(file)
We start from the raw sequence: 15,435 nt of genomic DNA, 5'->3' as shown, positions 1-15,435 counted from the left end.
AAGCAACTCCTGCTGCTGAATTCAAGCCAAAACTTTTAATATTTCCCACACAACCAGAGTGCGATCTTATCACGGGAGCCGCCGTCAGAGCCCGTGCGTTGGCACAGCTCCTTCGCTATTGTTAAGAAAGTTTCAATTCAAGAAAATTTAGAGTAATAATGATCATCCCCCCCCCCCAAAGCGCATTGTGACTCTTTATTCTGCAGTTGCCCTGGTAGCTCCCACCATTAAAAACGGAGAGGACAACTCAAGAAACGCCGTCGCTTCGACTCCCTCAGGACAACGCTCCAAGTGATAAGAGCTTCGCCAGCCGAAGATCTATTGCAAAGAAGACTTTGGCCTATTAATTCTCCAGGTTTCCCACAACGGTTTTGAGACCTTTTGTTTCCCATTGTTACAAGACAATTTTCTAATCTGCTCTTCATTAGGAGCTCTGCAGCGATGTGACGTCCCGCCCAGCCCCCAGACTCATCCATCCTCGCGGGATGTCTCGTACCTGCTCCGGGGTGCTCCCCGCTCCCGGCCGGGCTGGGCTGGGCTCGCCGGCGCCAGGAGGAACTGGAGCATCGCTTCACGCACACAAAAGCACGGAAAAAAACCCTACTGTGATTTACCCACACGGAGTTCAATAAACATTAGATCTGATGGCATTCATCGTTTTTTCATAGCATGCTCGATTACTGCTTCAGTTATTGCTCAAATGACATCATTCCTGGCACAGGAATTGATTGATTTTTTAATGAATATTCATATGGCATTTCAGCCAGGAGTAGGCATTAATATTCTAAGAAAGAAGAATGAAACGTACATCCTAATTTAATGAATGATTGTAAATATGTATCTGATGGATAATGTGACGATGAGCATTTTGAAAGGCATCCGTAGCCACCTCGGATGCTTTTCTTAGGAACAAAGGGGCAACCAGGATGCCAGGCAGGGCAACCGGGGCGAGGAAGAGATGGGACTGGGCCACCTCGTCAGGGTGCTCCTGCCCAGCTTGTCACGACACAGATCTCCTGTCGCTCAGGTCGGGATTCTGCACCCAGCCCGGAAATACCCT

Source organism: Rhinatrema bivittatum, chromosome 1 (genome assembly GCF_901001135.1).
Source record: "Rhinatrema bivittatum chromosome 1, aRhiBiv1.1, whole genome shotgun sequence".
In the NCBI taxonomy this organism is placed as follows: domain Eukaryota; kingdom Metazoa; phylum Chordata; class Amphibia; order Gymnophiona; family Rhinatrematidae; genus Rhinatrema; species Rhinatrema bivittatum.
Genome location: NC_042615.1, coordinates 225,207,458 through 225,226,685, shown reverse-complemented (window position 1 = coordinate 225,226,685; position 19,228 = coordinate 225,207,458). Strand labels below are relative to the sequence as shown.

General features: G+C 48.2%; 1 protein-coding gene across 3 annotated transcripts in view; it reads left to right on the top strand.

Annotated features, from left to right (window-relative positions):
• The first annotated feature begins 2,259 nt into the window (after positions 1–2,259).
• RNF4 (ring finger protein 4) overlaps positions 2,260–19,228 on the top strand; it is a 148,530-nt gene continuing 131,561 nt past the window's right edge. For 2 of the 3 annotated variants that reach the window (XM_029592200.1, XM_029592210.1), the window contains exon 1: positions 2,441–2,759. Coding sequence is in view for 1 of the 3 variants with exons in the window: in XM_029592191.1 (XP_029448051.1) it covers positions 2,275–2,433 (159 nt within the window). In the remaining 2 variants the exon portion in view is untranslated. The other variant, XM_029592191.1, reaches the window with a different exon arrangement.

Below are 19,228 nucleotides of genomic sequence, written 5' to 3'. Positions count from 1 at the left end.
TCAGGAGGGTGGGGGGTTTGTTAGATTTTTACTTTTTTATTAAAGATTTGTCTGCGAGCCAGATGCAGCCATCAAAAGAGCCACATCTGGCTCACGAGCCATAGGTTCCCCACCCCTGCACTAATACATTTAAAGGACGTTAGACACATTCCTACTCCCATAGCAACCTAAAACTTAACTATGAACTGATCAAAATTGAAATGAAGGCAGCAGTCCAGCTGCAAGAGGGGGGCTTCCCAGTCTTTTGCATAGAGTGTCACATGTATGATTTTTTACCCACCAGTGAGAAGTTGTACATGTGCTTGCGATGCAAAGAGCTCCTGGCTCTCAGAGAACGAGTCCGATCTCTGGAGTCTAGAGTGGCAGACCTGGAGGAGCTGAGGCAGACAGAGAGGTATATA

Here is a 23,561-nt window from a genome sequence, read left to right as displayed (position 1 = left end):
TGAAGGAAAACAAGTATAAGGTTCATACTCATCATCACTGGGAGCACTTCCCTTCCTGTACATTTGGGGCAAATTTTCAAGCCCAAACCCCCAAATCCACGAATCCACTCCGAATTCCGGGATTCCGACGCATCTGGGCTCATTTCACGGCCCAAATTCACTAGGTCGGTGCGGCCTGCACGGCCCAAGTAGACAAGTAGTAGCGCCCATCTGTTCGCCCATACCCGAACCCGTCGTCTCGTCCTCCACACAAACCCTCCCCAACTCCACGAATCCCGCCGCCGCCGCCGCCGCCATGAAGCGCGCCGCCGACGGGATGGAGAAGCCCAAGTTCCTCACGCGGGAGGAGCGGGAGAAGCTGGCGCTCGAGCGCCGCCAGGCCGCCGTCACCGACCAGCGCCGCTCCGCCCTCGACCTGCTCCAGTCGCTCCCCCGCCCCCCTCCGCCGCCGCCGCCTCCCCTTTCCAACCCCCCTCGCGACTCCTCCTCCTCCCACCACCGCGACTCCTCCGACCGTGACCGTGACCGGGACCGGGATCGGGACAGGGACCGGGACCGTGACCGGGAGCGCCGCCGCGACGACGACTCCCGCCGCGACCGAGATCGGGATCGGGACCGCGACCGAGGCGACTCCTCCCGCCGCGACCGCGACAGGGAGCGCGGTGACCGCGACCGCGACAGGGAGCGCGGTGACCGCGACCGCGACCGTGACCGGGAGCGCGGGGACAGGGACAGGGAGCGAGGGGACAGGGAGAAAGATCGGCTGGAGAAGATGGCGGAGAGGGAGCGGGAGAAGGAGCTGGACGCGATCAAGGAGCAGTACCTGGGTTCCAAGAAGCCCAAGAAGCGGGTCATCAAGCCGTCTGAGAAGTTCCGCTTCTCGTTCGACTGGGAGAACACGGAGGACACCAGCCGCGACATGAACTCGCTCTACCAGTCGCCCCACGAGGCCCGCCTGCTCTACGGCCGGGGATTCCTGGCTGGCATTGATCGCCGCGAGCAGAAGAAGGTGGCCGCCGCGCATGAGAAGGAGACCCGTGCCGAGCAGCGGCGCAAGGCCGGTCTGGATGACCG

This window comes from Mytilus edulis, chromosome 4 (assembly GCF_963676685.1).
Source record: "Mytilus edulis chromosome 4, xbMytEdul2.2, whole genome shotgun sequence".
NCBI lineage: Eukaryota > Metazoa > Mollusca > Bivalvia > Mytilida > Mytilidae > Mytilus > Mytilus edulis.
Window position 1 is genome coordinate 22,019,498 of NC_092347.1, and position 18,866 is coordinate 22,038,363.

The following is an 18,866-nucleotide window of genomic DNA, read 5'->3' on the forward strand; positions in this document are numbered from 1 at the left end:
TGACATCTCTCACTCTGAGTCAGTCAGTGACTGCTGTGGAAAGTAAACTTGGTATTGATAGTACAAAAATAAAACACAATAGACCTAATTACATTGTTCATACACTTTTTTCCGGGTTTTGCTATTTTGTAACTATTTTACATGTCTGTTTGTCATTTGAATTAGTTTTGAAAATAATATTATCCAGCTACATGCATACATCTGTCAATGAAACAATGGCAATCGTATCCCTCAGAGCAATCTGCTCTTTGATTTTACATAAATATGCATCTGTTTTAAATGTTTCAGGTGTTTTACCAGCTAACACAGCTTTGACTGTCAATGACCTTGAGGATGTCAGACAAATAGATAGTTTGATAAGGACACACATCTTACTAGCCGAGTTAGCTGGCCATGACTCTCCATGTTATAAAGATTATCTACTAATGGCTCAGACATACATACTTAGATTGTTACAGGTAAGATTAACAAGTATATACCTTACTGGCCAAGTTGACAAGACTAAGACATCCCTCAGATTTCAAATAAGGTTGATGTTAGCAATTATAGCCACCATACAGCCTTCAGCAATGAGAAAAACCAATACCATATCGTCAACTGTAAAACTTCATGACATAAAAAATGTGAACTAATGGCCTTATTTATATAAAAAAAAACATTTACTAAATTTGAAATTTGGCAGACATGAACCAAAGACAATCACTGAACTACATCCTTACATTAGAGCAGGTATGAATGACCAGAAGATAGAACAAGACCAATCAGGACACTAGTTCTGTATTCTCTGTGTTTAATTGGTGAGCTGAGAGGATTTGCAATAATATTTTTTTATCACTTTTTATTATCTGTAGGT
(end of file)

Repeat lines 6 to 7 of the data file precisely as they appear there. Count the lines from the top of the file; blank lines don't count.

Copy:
Genome location: NC_042615.1, coordinates 225,207,458 through 225,226,685, shown reverse-complemented (window position 1 = coordinate 225,226,685; position 19,228 = coordinate 225,207,458). Strand labels below are relative to the sequence as shown.

General features: G+C 48.2%; 1 protein-coding gene across 3 annotated transcripts in view; it reads left to right on the top strand.